Connect with us

Antitrust

Broadband Roundup: Everyone (Almost) Gangs Up on Google, Muni Broadband Fact Sheet, SHLB Anchornet Conference

Published

on

Photo of Google CEO Sundar Pichai testifying before the House Judiciary Committee in December 2018 by Drew Clark

It seems that everyone except California and Alabama wants in on the action, whatever that action is, against Google.

Attorneys general for 48 U.S. states, the District of Columbia and Puerto Rico on Monday announced an antitrust investigation, although not a lawsuit, against search engine giant Google.

Appearing on the steps of the Supreme Court, Texas Attorney General Ken Paxton charged that Google “dominates all aspects of advertising on the internet and searching on the internet.”

Paxton said the probe’s initial focus is online advertising. “They dominate the buyer side, the seller side, the auction side and the video side with YouTube,” he said during a Monday news conference.

“There’s nothing wrong with being a dominant player when it’s done fairly,” said Sean Reyes, the Republican attorney general of Utah. He said there is a “presumption” of innocence in such an investigation but still said there is a “pervasiveness” to complaints about Google’s business practices.

Anodyne commentary emanated from many sources, including at Public Knowledge, where Senior Policy Counsel Charlotte Slaiman said, “It is now clear that a number of states, as well as our two antitrust enforcement agencies, are taking the power of digital platforms seriously.”

“For too long, the substantial and persistent market power of these companies has gone largely unexamined.” She said that antitrust enforcement would make the platforms “more fair and more competitive.”

And yet: “antitrust is only a piece of the puzzle. This is particularly true in digital platforms, which suffer from the lock-in of network effects and other incumbency advantages, making them particularly difficult to fix through antitrust alone.”

We’ll be watching closely to see who and when someone can clearly say what the problem is with Google.

Fact sheet from Next Century Cities on municipal broadband

Next Century Cities released a new fact sheet, “The Opportunity of Municipal Broadband.” The two-page document outlines “the benefits of municipal networks,” highlighting the variety of funding methods used to build networks, including revenue bonds, loans and Tax Increment Financing.

While acknowledging that muni networks “are not a small undertaking,” the summary outlines the benefits obtained by cities from Chattanooga, Tennessee;  to Virginia Beach, Virginia; to Portland, Oregon. In the latter city, the local government “had been paying $1,310 per month per site to a private ISP to connect its schools. The district eventually switched to a publicly owned network, and was able to connect schools to a speed 40 times greater for just $616 per month per site.”

The document also highlighted the role that municipal networks play in providing economic development opportunities, in improving utility efficiency, and in helping promote local success. And it highlights at more than 11 million Americans living in states where municipal networks are restricted by state legislation.

Schools, Health and Libraries Broadband Coalition’s E-rate extensive conference

The 9th Annual SHLB AnchorNets Conference takes place in Washington on Wednesday, October 16, to Friday, October 18. The event includes more sessions on E-rate and education than any other event, with sessions on “fiber build or buy,” and whether to “do it yourself” or to “create a cost-effective bandwidth strategy with dark fiber leases.”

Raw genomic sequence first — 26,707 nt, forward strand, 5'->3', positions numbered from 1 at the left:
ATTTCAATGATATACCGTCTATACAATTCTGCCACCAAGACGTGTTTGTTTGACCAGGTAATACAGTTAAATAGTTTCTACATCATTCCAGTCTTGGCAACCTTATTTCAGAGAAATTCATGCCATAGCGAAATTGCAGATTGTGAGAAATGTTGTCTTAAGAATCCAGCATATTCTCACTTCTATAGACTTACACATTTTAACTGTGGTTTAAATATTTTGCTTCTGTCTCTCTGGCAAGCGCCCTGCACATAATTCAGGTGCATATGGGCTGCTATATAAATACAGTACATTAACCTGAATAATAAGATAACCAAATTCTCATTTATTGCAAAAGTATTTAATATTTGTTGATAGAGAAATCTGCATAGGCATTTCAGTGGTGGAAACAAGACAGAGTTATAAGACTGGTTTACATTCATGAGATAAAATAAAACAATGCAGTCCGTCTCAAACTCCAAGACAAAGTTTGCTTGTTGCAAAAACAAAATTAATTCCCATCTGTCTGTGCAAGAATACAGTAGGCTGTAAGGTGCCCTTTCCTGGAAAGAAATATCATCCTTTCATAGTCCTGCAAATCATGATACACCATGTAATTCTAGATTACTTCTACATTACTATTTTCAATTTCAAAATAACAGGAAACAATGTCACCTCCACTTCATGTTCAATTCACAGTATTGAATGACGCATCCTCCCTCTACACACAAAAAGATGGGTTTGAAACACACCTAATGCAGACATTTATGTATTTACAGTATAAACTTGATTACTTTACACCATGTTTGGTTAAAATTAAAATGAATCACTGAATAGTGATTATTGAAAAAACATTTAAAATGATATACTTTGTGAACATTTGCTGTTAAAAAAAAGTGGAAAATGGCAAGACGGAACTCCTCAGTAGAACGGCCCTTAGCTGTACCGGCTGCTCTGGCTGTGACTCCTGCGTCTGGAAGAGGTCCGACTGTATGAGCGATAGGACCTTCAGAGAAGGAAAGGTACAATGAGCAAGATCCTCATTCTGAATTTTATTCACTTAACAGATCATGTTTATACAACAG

The conference will also feature multiple workshops on E-Rate, including cost-modelling and invoicing, a guide to rural anchor institutions, and a how-to-session on responding to Requests for Proposal for RFPs.

Broadband Breakfast is proud to serve as Media Partner sponsor of SHLB’s AnchorNets conference this year.

Breakfast Media LLC CEO Drew Clark is a nationally respected U.S. telecommunications attorney. An early advocate of better broadband, better lives, he founded the Broadband Census crowdsourcing campaign for better broadband data in 2008. That effort became the Broadband Breakfast media community. As Editor and Publisher, Clark presides over news coverage focused on digital infrastructure investment, broadband’s impact, and Big Tech. Under the American Recovery and Reinvestment Act of 2009, Clark served as head of the Partnership for a Connected Illinois, a state broadband initiative. Now, in light of the 2021 Infrastructure Investment and Jobs Act, attorney Clark helps fiber-based and wireless clients secure funding, identify markets, broker infrastructure and operate in the public right of way. He also helps fixed wireless providers obtain spectrum licenses from the Federal Communications Commission. The articles and posts on Broadband Breakfast and affiliated social media, including the BroadbandCensus Twitter feed, are not legal advice or legal services, do not constitute the creation of an attorney-client privilege, and represent the views of their respective authors.

Antitrust

FTC Commissioner Concerned About Antitrust Impact on Already Rising Consumer Prices

Noah Phillips said Tuesday he wants the commission to think about the impact of antitrust rules on rising prices.

Published

on

Screenshot of Federal Trade Commissioner Noah Phillips

WASHINGTON, May 17, 2022 – Rising inflation should be a primary concern for the Federal Trade Commission when considering antitrust regulations on Big Tech, said Commissioner Noah Phillips Tuesday.

When considering laws, “the important thing is what impact it has on the consumer,” said Phillips. “We need to continue to guard like a hawk against conduct and against laws that have the effect of raising prices for consumers.”

Current record highs in the inflation rate, which means money is becoming less valuable as products become more expensive, has meant Washington must become sensitive to further price increases that could come out of such antitrust legislation, the commissioner said.

Phillips did not comment on how such movies would mean higher prices, but that signals, such as theHouse Judiciary Committee’s antitrust report two years ago, that reign in Big Tech companies and bring back enforcement of laws could mean higher prices. He raised concerns that recent policies are prohibiting competition rather than facilitating it.